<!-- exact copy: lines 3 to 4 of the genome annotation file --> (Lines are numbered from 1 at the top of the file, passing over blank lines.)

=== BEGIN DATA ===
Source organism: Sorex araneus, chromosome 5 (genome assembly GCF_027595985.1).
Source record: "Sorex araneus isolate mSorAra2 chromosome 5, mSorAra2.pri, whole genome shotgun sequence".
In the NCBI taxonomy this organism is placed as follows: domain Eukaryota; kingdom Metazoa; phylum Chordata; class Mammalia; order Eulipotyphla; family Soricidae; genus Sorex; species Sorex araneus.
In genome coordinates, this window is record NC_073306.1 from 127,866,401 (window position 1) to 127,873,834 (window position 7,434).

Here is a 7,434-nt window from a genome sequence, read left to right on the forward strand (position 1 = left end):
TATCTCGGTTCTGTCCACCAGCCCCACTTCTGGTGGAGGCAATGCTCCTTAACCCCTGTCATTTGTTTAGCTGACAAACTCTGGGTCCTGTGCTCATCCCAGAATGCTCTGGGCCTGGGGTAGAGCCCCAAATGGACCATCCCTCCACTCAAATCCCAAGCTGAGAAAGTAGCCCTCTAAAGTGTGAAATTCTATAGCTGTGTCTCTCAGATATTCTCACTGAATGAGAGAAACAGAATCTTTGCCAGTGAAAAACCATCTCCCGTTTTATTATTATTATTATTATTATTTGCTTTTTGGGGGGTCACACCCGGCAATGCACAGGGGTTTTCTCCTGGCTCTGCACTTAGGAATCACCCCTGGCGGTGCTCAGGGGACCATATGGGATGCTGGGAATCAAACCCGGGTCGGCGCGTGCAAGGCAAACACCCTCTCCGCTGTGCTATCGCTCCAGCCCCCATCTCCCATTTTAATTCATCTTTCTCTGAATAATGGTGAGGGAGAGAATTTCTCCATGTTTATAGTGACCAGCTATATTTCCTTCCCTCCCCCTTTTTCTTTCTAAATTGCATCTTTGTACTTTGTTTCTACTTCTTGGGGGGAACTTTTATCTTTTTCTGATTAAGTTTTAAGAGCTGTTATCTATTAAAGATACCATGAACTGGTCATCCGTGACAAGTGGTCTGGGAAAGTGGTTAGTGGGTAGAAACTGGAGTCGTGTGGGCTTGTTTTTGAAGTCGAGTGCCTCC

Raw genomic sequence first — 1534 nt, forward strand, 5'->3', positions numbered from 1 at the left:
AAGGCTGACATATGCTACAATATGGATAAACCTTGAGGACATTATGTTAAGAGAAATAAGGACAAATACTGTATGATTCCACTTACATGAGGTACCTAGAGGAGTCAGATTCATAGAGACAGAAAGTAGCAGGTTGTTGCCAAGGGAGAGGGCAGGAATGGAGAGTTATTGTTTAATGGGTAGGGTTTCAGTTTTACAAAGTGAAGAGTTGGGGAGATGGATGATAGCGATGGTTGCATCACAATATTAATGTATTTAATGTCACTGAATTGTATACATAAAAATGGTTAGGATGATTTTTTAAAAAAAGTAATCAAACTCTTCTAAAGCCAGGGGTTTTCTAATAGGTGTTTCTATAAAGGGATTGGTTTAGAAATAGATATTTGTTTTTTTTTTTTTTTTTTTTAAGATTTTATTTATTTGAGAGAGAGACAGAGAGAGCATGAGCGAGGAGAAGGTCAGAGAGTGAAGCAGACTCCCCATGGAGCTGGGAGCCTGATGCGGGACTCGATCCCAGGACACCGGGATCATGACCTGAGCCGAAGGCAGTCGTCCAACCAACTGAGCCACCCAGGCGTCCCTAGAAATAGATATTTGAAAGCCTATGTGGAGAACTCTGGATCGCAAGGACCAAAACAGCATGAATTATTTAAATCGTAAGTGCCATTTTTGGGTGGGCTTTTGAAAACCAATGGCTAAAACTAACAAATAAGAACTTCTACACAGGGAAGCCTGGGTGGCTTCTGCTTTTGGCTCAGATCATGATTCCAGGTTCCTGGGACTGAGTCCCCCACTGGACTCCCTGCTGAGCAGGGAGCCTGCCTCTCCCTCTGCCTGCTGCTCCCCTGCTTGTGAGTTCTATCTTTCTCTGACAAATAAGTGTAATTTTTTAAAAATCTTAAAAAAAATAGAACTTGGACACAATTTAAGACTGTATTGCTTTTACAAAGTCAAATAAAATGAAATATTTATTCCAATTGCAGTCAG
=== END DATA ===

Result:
In the NCBI taxonomy this organism is placed as follows: domain Eukaryota; kingdom Metazoa; phylum Chordata; class Mammalia; order Eulipotyphla; family Soricidae; genus Sorex; species Sorex araneus.
In genome coordinates, this window is record NC_073306.1 from 127,866,401 (window position 1) to 127,873,834 (window position 7,434).